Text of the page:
Why should investors pay attention to the cryptocurrency market? Does crypto belong in an investment portfolio?
We put these questions, and a few related ones, to the members of the Barron’s Roundtable, a group best known for its detailed analysis of companies and stocks. Still, stocks and bonds must now compete for investors’ attention with lots of new-ish assets, some based on novel technologies and prone to extreme volatility. Take Bitcoin, for instance: At $31,793, it is up 250% in the past year, and down 50% since its April high.
The 2021 Midyear Roundtable
Anyone interested in markets, technology, and disruption—and that surely includes all 10 of our Roundtable panelists—can’t help but follow developments in crypto, blockchain, nonfungible tokens, central bank digital currencies, and decentralized finance.
Perhaps you don’t know your refi from DeFi—yet. According to our experts, here’s why you might want to learn.
Rupal J. Bhansali: Investors should pay attention to cryptocurrencies because crypto trading is a barometer of risk appetite and speculation. Also, governments’ attitudes toward cryptocurrency are important to watch, and have implications for the monetary system, the banking sector, and transaction processing all over the world.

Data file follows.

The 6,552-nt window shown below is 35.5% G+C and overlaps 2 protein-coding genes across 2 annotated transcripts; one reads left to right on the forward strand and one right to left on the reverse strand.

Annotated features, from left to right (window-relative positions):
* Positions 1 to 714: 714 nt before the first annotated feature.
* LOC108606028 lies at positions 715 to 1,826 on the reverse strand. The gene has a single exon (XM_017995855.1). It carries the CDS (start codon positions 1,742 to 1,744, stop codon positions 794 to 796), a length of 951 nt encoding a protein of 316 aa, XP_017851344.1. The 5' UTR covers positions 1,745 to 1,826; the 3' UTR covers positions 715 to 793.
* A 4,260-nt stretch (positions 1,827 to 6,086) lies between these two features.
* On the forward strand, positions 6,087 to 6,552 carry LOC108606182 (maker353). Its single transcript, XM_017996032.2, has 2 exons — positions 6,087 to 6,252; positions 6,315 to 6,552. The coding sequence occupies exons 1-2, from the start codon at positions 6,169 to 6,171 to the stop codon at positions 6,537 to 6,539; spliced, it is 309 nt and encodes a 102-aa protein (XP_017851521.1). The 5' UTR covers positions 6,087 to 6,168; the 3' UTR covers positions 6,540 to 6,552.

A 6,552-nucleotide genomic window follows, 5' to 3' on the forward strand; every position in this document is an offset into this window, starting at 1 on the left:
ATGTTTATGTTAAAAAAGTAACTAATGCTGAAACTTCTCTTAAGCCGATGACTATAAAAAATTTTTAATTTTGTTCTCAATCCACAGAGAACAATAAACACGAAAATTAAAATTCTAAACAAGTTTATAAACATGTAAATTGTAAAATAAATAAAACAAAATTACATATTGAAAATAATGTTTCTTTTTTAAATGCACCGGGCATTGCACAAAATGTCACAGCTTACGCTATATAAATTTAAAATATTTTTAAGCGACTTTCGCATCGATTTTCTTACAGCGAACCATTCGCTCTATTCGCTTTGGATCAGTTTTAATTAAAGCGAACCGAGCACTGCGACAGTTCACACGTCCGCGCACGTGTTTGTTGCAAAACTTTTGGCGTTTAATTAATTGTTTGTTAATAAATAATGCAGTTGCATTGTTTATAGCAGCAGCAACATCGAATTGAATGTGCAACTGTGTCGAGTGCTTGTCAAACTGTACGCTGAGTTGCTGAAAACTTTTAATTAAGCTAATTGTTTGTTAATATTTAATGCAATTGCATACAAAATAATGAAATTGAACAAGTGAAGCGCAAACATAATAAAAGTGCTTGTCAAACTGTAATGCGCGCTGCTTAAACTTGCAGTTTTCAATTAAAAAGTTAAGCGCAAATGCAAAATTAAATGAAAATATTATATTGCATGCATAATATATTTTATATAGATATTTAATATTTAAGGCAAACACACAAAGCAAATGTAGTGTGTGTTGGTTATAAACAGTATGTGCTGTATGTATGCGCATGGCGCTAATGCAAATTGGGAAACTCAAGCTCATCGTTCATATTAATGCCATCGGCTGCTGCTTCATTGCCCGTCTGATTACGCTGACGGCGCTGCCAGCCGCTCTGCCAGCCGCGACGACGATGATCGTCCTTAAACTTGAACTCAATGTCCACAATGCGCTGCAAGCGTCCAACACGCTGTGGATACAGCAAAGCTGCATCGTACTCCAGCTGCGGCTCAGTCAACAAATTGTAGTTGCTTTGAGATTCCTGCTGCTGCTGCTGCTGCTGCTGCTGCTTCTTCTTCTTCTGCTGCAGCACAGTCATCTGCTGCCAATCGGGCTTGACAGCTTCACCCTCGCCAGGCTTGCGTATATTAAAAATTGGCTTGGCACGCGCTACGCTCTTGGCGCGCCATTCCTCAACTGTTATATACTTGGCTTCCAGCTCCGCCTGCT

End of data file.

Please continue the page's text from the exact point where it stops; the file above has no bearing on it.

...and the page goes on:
The blockchain technology that underlies crypto is revolutionary for transaction processing. It can improve productivity, lower costs, and reduce counterfeiting and corruption. Australia has taken a lead in experimenting with the use of blockchain technology to settle transactions on financial exchanges. The U.S. is far behind here.
In the early days of any technology, from railroads to the internet, there is a proliferation of companies and a ramping up of speculation. The same is happening in the crypto revolution. From an investment standpoint, one shouldn’t get caught up in the speculation. I like to stay away from crowded trades. But it is important to figure out what the implications are for other business models.
Henry Ellenbogen: The digital economy is a huge force. If you think of it as transcending sovereign boundaries, it is logical that it would want to have its own currency. The digital economy affects all types of companies, not just technology companies. It has been very deflationary. A tremendous amount of wealth has been created by it—and disruption, and social and political angst. It is a pervasive force.
Cryptocurrency needs to be viewed within that context. It is also potentially a canary in the coal mine of the tension between the digital economy and traditional sovereign economies. Interestingly, after the Colonial Pipeline cyberattack in May [the hackers demanded more than $4 billion in ransom, paid in Bitcoin], China stepped up its actions against the crypto economy. The U.S. government’s anti-crypto rhetoric also…